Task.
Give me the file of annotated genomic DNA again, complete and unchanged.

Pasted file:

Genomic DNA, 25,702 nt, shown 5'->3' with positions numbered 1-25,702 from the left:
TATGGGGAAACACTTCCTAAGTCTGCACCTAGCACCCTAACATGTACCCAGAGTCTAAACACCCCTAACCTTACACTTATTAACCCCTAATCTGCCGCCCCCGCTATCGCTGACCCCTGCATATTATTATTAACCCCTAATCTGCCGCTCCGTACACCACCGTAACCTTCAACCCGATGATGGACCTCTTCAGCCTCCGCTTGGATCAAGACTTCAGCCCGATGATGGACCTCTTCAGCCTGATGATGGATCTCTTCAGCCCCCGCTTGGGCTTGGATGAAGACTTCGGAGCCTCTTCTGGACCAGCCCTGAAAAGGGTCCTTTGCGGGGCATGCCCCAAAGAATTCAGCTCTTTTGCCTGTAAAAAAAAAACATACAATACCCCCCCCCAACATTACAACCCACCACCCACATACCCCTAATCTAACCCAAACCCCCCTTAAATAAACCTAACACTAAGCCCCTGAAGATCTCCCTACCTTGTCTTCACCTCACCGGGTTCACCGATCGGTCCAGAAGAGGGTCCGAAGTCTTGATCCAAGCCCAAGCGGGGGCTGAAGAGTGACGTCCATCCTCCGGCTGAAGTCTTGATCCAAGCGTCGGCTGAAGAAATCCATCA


Genomic DNA, 25,702 nt, shown 5'->3' with positions numbered 1-25,702 from the left:
TATGGGGAAACACTTCCTAAGTCTGCACCTAGCACCCTAACATGTACCCAGAGTCTAAACACCCCTAACCTTACACTTATTAACCCCTAATCTGCCGCCCCCGCTATCGCTGACCCCTGCATATTATTATTAACCCCTAATCTGCCGCTCCGTACACCACCGTAACCTTCAACCCGATGATGGACCTCTTCAGCCTCCGCTTGGATCAAGACTTCAGCCCGATGATGGACCTCTTCAGCCTGATGATGGATCTCTTCAGCCCCCGCTTGGGCTTGGATGAAGACTTCGGAGCCTCTTCTGGACCAGCCCTGAAAAGGGTCCTTTGCGGGGCATGCCCCAAAGAATTCAGCTCTTTTGCCTGTAAAAAAAAAACATACAATACCCCCCCCCAACATTACAACCCACCACCCACATACCCCTAATCTAACCCAAACCCCCCTTAAATAAACCTAACACTAAGCCCCTGAAGATCTCCCTACCTTGTCTTCACCTCACCGGGTTCACCGATCGGTCCAGAAGAGGGTCCGAAGTCTTGATCCAAGCCCAAGCGGGGGCTGAAGAGTGACGTCCATCCTCCGGCTGAAGTCTTGATCCAAGCGTCGGCTGAAGAAATCCATCA